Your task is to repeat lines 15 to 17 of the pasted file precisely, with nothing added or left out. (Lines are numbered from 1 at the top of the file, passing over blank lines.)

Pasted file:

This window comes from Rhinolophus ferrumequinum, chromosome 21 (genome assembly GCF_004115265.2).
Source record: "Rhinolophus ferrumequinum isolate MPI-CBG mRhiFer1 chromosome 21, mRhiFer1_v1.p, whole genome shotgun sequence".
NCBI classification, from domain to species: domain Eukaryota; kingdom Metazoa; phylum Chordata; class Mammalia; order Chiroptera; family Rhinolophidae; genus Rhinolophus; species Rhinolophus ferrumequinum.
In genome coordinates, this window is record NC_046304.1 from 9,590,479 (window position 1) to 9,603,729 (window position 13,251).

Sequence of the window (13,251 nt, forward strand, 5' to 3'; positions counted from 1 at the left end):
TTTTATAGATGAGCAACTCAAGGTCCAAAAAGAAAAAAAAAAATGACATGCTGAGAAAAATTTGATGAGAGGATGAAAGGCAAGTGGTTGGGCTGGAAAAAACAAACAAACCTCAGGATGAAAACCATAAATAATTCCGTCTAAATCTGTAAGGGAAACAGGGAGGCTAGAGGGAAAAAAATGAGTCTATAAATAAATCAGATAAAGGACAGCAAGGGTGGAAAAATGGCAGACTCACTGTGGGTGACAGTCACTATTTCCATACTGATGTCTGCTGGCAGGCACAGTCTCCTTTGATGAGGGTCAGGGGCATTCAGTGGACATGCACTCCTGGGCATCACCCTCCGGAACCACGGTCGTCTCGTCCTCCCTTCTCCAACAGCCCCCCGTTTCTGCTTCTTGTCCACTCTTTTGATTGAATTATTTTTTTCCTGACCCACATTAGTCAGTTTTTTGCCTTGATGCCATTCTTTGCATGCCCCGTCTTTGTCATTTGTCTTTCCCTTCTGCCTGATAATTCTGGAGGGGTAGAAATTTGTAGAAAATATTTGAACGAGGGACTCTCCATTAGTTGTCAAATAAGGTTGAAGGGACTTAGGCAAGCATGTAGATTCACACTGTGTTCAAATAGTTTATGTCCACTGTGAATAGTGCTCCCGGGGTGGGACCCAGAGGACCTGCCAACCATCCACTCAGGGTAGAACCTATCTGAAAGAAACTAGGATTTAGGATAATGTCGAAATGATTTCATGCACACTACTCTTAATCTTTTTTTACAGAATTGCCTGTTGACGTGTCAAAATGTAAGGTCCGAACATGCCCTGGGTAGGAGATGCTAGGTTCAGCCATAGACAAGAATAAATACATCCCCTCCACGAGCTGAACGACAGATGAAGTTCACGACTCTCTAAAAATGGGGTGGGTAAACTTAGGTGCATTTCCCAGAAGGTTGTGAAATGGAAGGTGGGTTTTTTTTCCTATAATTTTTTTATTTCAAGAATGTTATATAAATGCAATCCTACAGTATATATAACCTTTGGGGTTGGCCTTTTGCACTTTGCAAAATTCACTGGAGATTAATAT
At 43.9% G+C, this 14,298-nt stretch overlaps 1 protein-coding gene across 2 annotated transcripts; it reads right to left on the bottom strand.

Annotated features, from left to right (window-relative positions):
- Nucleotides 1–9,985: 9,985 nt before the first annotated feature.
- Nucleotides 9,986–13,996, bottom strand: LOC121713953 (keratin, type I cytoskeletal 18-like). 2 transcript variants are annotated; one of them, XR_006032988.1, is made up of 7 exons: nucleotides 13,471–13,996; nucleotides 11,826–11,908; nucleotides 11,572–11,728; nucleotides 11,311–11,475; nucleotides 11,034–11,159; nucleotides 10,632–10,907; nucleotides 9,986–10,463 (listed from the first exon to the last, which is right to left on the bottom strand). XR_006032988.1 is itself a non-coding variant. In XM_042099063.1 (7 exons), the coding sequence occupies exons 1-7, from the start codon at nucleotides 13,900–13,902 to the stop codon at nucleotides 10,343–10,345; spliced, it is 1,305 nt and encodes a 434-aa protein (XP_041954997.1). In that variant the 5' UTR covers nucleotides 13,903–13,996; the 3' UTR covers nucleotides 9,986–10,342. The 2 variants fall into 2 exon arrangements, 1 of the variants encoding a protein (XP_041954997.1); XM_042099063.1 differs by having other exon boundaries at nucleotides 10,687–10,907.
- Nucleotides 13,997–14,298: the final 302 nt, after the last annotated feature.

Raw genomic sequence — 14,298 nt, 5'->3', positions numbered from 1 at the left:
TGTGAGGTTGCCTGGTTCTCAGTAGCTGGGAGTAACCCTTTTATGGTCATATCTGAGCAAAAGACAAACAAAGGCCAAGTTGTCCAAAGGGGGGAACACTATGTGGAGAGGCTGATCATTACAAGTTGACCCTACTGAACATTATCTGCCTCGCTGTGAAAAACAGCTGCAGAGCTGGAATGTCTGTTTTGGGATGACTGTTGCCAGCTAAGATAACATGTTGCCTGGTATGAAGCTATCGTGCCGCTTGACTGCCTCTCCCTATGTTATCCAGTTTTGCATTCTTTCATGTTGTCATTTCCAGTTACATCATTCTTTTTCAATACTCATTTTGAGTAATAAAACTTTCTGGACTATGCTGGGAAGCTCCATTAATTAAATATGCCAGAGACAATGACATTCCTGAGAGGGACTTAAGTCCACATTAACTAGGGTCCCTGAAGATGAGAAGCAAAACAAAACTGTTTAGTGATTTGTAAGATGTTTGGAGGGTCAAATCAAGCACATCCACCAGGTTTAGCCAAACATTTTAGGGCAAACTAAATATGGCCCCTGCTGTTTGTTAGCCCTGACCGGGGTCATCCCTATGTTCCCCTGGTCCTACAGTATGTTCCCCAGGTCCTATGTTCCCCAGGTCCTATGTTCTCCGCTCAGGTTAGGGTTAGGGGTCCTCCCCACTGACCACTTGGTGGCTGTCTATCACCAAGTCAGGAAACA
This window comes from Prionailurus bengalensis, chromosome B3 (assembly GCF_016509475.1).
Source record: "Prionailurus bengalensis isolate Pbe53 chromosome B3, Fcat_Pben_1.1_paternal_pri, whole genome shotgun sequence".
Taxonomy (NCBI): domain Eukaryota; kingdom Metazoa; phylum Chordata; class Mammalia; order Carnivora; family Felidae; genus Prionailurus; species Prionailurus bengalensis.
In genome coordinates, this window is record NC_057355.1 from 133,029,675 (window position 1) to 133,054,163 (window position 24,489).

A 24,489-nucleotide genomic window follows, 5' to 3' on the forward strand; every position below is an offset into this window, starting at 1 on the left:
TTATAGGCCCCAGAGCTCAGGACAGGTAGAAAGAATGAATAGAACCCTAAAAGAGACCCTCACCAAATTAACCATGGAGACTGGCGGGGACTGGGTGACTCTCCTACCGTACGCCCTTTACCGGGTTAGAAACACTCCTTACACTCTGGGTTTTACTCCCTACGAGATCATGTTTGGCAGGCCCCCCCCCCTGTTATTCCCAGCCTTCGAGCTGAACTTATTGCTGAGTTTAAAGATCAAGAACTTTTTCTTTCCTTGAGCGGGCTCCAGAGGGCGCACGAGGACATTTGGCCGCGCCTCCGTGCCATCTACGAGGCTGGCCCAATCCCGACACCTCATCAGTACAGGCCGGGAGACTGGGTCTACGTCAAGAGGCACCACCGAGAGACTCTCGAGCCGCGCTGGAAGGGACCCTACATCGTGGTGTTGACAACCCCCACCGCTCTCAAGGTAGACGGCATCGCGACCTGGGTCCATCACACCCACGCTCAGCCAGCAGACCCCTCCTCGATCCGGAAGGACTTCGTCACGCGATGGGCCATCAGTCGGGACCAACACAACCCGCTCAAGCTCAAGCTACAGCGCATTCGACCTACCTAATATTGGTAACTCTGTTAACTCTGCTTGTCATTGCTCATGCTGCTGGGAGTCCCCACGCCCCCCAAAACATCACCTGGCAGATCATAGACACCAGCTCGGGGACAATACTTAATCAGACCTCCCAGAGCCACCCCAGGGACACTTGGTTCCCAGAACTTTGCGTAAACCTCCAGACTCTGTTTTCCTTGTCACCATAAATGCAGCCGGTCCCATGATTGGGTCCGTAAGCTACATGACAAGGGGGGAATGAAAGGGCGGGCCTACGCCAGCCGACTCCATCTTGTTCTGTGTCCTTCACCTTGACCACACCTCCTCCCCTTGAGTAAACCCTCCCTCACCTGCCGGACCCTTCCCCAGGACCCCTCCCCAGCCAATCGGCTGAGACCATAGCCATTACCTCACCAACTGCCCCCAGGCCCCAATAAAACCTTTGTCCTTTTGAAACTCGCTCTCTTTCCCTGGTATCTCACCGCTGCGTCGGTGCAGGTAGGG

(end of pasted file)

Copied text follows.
Source record: "Prionailurus bengalensis isolate Pbe53 chromosome B3, Fcat_Pben_1.1_paternal_pri, whole genome shotgun sequence".
Taxonomy (NCBI): domain Eukaryota; kingdom Metazoa; phylum Chordata; class Mammalia; order Carnivora; family Felidae; genus Prionailurus; species Prionailurus bengalensis.
In genome coordinates, this window is record NC_057355.1 from 133,029,675 (window position 1) to 133,054,163 (window position 24,489).